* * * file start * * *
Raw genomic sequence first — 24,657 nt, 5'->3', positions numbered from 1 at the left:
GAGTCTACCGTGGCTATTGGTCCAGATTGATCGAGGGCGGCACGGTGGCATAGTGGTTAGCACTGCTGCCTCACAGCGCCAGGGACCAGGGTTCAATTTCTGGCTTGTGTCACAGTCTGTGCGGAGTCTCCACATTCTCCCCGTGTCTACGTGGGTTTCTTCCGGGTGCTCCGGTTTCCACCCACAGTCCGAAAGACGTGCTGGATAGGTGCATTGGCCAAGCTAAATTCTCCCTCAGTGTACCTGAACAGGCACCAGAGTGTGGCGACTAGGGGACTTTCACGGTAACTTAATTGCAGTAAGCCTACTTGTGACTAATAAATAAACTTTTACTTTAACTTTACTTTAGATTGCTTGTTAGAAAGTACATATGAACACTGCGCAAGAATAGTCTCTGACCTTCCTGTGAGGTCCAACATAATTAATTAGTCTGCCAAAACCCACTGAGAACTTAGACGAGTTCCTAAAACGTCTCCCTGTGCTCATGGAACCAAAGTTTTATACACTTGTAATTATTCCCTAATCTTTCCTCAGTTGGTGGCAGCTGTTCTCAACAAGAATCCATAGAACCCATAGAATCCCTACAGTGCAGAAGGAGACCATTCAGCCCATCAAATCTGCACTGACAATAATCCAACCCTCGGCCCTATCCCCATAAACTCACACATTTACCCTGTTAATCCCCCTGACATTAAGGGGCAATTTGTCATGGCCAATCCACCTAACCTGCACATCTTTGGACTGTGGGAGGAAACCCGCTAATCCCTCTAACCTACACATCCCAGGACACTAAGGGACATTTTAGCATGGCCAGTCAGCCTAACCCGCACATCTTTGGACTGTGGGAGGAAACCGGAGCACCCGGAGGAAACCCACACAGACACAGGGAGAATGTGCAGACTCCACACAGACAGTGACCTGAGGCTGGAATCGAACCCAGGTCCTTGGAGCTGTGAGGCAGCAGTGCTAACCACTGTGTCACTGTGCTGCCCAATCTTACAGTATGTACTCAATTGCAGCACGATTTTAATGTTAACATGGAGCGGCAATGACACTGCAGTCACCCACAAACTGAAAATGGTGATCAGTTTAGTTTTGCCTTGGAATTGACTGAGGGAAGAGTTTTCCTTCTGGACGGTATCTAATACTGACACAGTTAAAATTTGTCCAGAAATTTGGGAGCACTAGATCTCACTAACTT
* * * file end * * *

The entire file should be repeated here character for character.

Raw genomic sequence first — 24,657 nt, 5'->3', positions numbered from 1 at the left:
GAGTCTACCGTGGCTATTGGTCCAGATTGATCGAGGGCGGCACGGTGGCATAGTGGTTAGCACTGCTGCCTCACAGCGCCAGGGACCAGGGTTCAATTTCTGGCTTGTGTCACAGTCTGTGCGGAGTCTCCACATTCTCCCCGTGTCTACGTGGGTTTCTTCCGGGTGCTCCGGTTTCCACCCACAGTCCGAAAGACGTGCTGGATAGGTGCATTGGCCAAGCTAAATTCTCCCTCAGTGTACCTGAACAGGCACCAGAGTGTGGCGACTAGGGGACTTTCACGGTAACTTAATTGCAGTAAGCCTACTTGTGACTAATAAATAAACTTTTACTTTAACTTTACTTTAGATTGCTTGTTAGAAAGTACATATGAACACTGCGCAAGAATAGTCTCTGACCTTCCTGTGAGGTCCAACATAATTAATTAGTCTGCCAAAACCCACTGAGAACTTAGACGAGTTCCTAAAACGTCTCCCTGTGCTCATGGAACCAAAGTTTTATACACTTGTAATTATTCCCTAATCTTTCCTCAGTTGGTGGCAGCTGTTCTCAACAAGAATCCATAGAACCCATAGAATCCCTACAGTGCAGAAGGAGACCATTCAGCCCATCAAATCTGCACTGACAATAATCCAACCCTCGGCCCTATCCCCATAAACTCACACATTTACCCTGTTAATCCCCCTGACATTAAGGGGCAATTTGTCATGGCCAATCCACCTAACCTGCACATCTTTGGACTGTGGGAGGAAACCCGCTAATCCCTCTAACCTACACATCCCAGGACACTAAGGGACATTTTAGCATGGCCAGTCAGCCTAACCCGCACATCTTTGGACTGTGGGAGGAAACCGGAGCACCCGGAGGAAACCCACACAGACACAGGGAGAATGTGCAGACTCCACACAGACAGTGACCTGAGGCTGGAATCGAACCCAGGTCCTTGGAGCTGTGAGGCAGCAGTGCTAACCACTGTGTCACTGTGCTGCCCAATCTTACAGTATGTACTCAATTGCAGCACGATTTTAATGTTAACATGGAGCGGCAATGACACTGCAGTCACCCACAAACTGAAAATGGTGATCAGTTTAGTTTTGCCTTGGAATTGACTGAGGGAAGAGTTTTCCTTCTGGACGGTATCTAATACTGACACAGTTAAAATTTGTCCAGAAATTTGGGAGCACTAGATCTCACTAACTT